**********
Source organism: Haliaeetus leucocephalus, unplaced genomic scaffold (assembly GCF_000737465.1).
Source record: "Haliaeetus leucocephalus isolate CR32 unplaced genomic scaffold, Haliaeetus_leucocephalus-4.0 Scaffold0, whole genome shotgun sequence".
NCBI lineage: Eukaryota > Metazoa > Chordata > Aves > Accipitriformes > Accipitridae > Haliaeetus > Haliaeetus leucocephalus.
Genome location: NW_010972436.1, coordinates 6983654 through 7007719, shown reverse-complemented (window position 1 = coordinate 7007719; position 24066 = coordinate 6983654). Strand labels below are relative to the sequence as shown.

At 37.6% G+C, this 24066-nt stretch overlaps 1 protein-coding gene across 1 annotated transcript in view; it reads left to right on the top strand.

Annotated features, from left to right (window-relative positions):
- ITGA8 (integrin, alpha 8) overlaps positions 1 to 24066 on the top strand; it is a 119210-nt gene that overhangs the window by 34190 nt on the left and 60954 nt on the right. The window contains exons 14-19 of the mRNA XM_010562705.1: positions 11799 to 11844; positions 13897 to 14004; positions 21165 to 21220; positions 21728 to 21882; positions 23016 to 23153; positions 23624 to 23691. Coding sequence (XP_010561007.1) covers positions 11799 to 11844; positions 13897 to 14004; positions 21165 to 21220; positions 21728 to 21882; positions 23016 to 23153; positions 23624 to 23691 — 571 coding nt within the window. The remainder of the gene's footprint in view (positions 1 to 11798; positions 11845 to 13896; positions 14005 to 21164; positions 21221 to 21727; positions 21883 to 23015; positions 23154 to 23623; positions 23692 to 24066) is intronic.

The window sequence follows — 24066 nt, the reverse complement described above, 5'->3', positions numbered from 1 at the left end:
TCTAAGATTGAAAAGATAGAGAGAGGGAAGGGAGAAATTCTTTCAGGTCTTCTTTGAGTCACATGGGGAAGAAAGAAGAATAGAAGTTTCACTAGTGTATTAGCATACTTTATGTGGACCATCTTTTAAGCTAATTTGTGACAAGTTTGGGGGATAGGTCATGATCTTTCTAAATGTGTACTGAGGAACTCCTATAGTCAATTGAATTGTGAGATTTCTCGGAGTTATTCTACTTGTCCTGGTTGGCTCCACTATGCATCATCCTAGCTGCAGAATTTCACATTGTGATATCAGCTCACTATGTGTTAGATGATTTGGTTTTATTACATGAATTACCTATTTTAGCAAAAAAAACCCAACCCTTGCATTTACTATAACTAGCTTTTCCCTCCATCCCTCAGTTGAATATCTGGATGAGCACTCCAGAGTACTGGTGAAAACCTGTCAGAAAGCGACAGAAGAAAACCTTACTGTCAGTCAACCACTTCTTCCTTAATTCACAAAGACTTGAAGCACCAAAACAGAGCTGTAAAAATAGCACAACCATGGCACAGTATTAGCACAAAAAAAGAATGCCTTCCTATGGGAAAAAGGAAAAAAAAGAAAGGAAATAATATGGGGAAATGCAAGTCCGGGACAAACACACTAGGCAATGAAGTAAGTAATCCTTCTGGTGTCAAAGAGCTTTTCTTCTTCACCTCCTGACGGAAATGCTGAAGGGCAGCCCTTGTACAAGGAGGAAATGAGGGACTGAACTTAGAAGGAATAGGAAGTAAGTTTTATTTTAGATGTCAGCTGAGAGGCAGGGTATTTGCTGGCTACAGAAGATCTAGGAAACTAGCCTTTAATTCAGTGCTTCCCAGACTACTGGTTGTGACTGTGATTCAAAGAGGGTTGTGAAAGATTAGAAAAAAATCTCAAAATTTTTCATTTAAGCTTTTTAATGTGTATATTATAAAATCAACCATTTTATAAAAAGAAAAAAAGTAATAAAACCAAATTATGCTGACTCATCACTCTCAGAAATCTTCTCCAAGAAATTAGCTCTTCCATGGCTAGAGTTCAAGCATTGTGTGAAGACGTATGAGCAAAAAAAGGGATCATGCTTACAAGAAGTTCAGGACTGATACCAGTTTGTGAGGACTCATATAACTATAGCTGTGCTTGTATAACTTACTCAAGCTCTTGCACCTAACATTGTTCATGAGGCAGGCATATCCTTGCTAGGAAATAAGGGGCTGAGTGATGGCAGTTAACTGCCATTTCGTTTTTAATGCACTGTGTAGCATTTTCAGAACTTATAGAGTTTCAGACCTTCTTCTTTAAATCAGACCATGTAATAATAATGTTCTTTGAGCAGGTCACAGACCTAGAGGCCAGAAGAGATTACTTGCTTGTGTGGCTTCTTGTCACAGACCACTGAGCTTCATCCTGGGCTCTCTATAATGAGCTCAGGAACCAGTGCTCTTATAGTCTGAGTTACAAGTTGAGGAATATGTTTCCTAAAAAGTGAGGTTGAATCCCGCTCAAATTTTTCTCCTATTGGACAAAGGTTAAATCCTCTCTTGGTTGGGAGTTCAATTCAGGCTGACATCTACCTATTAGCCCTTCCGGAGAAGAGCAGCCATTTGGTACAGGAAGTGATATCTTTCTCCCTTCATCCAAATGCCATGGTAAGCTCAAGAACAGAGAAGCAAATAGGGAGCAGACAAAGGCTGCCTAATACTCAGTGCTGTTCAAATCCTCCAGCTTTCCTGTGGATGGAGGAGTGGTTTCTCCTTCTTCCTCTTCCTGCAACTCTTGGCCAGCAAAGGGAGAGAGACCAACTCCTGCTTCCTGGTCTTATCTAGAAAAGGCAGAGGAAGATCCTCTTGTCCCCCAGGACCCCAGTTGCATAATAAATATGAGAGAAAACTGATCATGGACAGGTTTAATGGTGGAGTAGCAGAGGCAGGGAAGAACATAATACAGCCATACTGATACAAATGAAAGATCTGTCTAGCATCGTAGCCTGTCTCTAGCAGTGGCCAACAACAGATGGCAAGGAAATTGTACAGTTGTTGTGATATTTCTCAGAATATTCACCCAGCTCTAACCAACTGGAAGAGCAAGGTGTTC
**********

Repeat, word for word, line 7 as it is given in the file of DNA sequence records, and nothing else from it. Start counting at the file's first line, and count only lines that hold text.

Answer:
- ITGA8 (integrin, alpha 8) overlaps positions 1 to 24066 on the top strand; it is a 119210-nt gene that overhangs the window by 34190 nt on the left and 60954 nt on the right. The window contains exons 14-19 of the mRNA XM_010562705.1: positions 11799 to 11844; positions 13897 to 14004; positions 21165 to 21220; positions 21728 to 21882; positions 23016 to 23153; positions 23624 to 23691. Coding sequence (XP_010561007.1) covers positions 11799 to 11844; positions 13897 to 14004; positions 21165 to 21220; positions 21728 to 21882; positions 23016 to 23153; positions 23624 to 23691 — 571 coding nt within the window. The remainder of the gene's footprint in view (positions 1 to 11798; positions 11845 to 13896; positions 14005 to 21164; positions 21221 to 21727; positions 21883 to 23015; positions 23154 to 23623; positions 23692 to 24066) is intronic.